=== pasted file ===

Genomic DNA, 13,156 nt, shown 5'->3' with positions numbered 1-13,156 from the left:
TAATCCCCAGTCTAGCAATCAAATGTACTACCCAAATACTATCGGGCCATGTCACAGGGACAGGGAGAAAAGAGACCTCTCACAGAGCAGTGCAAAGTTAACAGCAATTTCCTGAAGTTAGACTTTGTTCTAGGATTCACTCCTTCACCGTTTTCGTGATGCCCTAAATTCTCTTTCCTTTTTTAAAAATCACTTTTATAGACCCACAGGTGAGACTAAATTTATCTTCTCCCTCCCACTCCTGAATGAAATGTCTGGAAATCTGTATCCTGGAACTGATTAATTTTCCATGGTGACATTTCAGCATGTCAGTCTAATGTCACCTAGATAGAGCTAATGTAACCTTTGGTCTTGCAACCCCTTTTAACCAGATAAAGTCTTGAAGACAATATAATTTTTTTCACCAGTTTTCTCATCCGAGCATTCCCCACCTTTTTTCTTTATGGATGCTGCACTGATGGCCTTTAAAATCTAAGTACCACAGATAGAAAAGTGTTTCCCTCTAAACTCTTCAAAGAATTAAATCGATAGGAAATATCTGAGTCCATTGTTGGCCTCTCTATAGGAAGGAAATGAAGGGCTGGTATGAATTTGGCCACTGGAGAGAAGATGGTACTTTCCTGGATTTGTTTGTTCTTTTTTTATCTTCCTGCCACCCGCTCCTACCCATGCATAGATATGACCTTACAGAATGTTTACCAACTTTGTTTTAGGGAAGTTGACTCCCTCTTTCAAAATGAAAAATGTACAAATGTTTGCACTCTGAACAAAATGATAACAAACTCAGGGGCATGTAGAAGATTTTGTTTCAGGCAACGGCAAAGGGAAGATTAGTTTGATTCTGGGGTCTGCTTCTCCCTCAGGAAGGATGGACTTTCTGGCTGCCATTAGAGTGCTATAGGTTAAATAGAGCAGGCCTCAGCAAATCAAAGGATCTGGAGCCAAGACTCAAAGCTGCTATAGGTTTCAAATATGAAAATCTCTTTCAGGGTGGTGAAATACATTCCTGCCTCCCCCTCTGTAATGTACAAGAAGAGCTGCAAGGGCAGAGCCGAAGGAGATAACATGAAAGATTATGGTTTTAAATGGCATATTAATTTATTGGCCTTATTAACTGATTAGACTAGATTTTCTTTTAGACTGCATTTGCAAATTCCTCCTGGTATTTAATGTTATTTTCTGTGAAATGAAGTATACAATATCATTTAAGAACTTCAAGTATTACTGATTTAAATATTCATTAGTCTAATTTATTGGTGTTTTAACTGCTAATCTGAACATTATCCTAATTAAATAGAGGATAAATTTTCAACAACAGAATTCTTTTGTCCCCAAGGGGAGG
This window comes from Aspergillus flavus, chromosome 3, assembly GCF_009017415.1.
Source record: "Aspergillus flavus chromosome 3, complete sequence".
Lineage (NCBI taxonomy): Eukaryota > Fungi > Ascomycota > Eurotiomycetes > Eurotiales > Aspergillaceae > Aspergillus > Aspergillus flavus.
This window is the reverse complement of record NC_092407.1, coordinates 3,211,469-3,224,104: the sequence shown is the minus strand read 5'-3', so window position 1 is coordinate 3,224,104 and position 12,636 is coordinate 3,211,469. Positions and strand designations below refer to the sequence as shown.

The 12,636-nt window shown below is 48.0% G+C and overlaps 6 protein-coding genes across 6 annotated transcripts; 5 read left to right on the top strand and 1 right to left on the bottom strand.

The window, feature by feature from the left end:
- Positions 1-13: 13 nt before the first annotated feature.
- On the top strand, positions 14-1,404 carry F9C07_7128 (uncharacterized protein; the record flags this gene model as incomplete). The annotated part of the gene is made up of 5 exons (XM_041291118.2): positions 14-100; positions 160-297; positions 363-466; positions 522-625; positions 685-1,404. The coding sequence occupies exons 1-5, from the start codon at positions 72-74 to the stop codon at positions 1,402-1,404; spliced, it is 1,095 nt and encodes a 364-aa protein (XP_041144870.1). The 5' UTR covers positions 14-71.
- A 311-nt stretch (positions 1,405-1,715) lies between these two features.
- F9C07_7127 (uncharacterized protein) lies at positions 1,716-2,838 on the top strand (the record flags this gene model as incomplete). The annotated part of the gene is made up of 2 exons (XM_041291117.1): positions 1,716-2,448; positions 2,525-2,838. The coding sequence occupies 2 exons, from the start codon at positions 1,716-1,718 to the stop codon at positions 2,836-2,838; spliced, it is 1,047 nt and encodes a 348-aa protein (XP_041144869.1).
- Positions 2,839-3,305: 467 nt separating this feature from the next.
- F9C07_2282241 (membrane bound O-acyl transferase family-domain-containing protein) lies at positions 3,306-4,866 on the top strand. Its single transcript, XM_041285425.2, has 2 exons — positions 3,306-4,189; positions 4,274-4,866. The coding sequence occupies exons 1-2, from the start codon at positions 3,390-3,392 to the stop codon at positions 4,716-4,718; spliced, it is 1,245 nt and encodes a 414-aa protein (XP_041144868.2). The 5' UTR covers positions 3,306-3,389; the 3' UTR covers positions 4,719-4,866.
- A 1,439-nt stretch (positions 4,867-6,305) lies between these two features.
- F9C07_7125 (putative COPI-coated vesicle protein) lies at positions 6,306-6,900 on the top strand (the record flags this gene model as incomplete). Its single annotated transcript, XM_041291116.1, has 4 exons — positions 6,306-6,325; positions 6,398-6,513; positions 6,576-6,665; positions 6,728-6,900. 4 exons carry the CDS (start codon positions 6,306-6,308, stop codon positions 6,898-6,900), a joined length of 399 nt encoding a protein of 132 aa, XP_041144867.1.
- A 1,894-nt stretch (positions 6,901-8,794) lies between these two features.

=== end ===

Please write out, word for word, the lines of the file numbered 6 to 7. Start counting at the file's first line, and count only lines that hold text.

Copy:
This window is the reverse complement of record NC_092407.1, coordinates 3,211,469-3,224,104: the sequence shown is the minus strand read 5'-3', so window position 1 is coordinate 3,224,104 and position 12,636 is coordinate 3,211,469. Positions and strand designations below refer to the sequence as shown.

The 12,636-nt window shown below is 48.0% G+C and overlaps 6 protein-coding genes across 6 annotated transcripts; 5 read left to right on the top strand and 1 right to left on the bottom strand.